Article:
Consumer spending in the United States rose in February by the most in three months as incomes increased, a sign that economic momentum was returning as Americans recovered from an unusually harsh winter.
Household purchases, which account for almost 70% of the economy, climbed 0.3% after a 0.2% gain in January that was smaller than previously estimated, Commerce Department figures showed March 28. The median forecast of 79 economists in a Bloomberg News survey called for a 0.3% gain. Incomes also increased 0.3%.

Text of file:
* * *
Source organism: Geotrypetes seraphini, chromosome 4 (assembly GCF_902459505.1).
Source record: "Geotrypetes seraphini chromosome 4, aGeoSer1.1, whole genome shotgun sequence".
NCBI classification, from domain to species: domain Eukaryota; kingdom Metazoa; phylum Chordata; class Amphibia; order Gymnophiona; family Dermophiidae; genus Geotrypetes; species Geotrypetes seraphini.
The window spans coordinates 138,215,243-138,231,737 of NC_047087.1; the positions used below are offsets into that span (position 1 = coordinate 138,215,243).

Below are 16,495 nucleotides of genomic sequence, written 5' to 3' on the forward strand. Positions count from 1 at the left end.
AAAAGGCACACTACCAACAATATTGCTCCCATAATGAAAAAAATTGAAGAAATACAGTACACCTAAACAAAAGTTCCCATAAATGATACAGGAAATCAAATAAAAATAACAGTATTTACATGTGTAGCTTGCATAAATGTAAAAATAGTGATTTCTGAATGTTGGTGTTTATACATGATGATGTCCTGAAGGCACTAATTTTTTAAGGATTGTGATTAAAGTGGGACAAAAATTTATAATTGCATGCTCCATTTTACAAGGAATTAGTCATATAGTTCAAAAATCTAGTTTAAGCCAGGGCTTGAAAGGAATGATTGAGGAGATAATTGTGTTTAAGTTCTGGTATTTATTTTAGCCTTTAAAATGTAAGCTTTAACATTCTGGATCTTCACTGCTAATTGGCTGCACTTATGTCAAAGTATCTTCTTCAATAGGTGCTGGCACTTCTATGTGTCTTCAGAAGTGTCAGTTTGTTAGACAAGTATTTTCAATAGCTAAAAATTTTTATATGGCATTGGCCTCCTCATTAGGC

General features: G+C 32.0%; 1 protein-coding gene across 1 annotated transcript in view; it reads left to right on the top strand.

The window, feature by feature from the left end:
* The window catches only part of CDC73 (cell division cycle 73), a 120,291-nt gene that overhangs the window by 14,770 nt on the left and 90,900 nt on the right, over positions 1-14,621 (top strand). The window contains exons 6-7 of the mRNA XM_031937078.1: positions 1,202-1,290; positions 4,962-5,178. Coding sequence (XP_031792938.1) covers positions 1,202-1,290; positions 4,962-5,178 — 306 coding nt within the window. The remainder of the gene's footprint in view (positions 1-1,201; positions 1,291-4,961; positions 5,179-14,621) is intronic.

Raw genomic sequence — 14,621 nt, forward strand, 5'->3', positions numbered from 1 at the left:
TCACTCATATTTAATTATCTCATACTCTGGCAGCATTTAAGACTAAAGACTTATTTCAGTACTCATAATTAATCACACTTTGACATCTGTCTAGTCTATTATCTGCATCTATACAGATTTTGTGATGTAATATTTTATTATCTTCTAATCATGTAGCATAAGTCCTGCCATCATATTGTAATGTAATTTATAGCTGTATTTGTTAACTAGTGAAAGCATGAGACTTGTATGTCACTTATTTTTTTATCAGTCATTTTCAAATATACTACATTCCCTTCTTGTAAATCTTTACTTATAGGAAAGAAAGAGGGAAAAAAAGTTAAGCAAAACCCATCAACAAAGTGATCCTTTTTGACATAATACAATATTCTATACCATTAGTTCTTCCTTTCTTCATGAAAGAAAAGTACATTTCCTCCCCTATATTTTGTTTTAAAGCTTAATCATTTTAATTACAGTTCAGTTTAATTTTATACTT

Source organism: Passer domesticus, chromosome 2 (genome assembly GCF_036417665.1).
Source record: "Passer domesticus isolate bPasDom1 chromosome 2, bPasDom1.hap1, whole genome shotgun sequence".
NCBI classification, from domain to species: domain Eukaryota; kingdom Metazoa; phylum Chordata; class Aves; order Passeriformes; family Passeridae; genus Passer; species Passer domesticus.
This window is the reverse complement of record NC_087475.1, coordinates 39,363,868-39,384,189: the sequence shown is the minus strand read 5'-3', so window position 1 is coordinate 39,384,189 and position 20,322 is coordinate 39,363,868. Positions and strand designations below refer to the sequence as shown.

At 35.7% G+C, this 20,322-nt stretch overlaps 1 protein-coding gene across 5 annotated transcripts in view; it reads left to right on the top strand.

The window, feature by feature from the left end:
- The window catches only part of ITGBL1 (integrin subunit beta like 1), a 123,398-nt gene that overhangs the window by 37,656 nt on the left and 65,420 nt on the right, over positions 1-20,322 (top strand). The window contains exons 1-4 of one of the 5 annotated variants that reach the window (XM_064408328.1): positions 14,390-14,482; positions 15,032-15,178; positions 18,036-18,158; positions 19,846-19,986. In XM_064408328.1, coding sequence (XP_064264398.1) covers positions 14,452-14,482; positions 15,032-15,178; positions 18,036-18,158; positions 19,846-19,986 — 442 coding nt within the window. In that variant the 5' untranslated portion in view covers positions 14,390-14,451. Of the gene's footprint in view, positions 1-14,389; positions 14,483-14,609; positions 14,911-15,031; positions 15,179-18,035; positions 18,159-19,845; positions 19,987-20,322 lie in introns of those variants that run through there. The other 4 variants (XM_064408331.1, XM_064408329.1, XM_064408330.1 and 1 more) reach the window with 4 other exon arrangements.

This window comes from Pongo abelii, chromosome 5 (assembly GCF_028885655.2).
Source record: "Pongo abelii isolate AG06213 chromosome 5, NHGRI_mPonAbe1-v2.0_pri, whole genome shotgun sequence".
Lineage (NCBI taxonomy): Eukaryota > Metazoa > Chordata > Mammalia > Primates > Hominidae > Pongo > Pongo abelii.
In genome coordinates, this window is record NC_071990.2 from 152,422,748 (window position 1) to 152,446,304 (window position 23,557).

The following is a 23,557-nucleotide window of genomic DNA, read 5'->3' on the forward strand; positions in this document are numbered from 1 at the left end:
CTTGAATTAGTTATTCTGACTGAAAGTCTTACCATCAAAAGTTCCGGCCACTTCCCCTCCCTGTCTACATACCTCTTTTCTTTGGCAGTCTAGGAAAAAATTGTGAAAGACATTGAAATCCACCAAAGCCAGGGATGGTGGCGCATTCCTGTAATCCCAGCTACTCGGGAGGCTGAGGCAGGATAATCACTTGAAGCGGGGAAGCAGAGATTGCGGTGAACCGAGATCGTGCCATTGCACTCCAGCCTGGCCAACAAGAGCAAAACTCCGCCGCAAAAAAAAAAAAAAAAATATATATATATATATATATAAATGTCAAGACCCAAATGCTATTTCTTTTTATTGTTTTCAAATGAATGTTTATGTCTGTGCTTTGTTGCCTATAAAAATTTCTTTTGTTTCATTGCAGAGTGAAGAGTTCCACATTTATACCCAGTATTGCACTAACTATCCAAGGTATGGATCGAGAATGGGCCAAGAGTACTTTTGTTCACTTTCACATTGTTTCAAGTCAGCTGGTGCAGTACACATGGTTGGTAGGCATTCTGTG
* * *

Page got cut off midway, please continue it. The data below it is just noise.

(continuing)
“Looking past some of the noise in the data, the trend is for modestly stronger personal income and spending, which should accelerate throughout the year as the economy builds momentum,” Michelle Meyer, a senior U.S. economist at Bank of America Merrill Lynch in New York, said before the report.
The January reading previously was reported as an increase of 0.4%.
Spending on durable goods, including automobiles, increased 0.1% after adjusting for inflation after a 0.4% drop in January. Purchases of nondurable goods, which include gasoline, gained 0.3%.